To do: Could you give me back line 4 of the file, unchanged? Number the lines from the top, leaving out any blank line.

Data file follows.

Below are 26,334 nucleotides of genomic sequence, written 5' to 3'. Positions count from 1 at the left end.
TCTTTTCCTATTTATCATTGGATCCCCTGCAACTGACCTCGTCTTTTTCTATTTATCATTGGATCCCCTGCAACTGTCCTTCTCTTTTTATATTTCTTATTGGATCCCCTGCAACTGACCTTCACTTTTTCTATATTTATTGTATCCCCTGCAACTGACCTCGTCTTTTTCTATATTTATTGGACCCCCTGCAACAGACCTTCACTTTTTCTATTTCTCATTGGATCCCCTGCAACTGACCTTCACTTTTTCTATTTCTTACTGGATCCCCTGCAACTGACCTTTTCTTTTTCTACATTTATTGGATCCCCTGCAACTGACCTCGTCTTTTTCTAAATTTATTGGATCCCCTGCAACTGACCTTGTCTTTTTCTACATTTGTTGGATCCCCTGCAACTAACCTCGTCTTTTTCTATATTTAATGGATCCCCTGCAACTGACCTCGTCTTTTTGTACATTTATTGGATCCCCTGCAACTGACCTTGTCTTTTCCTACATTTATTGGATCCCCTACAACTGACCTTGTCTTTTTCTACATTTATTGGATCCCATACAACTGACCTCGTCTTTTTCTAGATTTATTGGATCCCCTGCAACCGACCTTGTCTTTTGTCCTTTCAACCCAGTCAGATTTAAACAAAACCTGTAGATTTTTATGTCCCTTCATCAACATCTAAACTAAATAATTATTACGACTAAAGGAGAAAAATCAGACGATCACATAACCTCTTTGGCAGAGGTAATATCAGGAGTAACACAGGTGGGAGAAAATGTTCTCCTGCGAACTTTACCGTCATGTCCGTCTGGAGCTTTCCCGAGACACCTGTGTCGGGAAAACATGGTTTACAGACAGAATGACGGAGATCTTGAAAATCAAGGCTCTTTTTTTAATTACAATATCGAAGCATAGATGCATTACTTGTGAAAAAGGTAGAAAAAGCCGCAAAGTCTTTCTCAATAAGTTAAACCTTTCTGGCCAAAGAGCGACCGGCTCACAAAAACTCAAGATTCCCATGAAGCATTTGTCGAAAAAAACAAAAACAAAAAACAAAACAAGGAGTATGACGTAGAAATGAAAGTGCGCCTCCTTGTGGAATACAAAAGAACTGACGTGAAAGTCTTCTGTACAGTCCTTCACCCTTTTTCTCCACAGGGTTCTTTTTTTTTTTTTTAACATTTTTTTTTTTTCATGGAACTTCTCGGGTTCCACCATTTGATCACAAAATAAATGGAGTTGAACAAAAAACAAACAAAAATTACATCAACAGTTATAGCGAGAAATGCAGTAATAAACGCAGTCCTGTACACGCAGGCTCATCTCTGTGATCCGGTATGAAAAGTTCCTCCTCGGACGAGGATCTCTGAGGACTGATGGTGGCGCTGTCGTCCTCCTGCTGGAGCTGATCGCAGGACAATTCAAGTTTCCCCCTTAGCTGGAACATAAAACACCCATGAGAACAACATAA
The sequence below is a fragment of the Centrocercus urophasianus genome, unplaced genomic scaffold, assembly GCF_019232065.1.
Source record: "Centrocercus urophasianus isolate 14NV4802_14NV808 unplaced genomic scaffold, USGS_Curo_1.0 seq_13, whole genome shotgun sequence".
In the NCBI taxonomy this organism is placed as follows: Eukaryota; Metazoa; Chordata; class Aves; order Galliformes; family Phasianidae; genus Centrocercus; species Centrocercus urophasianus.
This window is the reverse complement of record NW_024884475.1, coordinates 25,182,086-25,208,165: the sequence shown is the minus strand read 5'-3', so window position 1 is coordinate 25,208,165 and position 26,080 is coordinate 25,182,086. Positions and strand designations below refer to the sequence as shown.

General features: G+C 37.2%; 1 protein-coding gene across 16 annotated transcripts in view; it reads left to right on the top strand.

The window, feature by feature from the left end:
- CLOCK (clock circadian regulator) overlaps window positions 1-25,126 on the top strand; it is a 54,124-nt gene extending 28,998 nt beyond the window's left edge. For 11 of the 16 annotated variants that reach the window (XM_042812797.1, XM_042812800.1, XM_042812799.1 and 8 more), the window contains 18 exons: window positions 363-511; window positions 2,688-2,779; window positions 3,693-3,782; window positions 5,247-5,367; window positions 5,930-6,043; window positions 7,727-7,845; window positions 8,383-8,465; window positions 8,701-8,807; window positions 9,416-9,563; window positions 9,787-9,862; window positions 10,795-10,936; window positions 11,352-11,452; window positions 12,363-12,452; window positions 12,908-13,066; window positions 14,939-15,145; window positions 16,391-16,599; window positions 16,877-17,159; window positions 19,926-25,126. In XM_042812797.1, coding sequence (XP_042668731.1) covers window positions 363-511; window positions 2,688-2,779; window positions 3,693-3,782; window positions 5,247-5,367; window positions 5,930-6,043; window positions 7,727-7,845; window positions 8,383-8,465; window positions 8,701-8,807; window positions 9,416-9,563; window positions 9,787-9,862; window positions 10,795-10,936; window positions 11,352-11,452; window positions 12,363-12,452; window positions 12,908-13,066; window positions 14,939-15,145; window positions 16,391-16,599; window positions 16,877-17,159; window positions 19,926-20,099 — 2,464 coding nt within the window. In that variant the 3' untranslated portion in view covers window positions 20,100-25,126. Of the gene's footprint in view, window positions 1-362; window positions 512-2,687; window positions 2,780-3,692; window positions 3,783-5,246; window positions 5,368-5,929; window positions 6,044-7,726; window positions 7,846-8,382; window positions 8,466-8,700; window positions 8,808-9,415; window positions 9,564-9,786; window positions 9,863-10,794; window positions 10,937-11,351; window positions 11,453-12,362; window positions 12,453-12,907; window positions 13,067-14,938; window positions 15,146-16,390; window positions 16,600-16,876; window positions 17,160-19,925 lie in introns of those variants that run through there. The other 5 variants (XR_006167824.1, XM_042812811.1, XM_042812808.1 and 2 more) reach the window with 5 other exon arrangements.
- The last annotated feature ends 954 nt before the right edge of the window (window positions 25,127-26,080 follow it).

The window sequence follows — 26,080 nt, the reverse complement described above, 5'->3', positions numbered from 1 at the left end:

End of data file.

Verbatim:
Source record: "Centrocercus urophasianus isolate 14NV4802_14NV808 unplaced genomic scaffold, USGS_Curo_1.0 seq_13, whole genome shotgun sequence".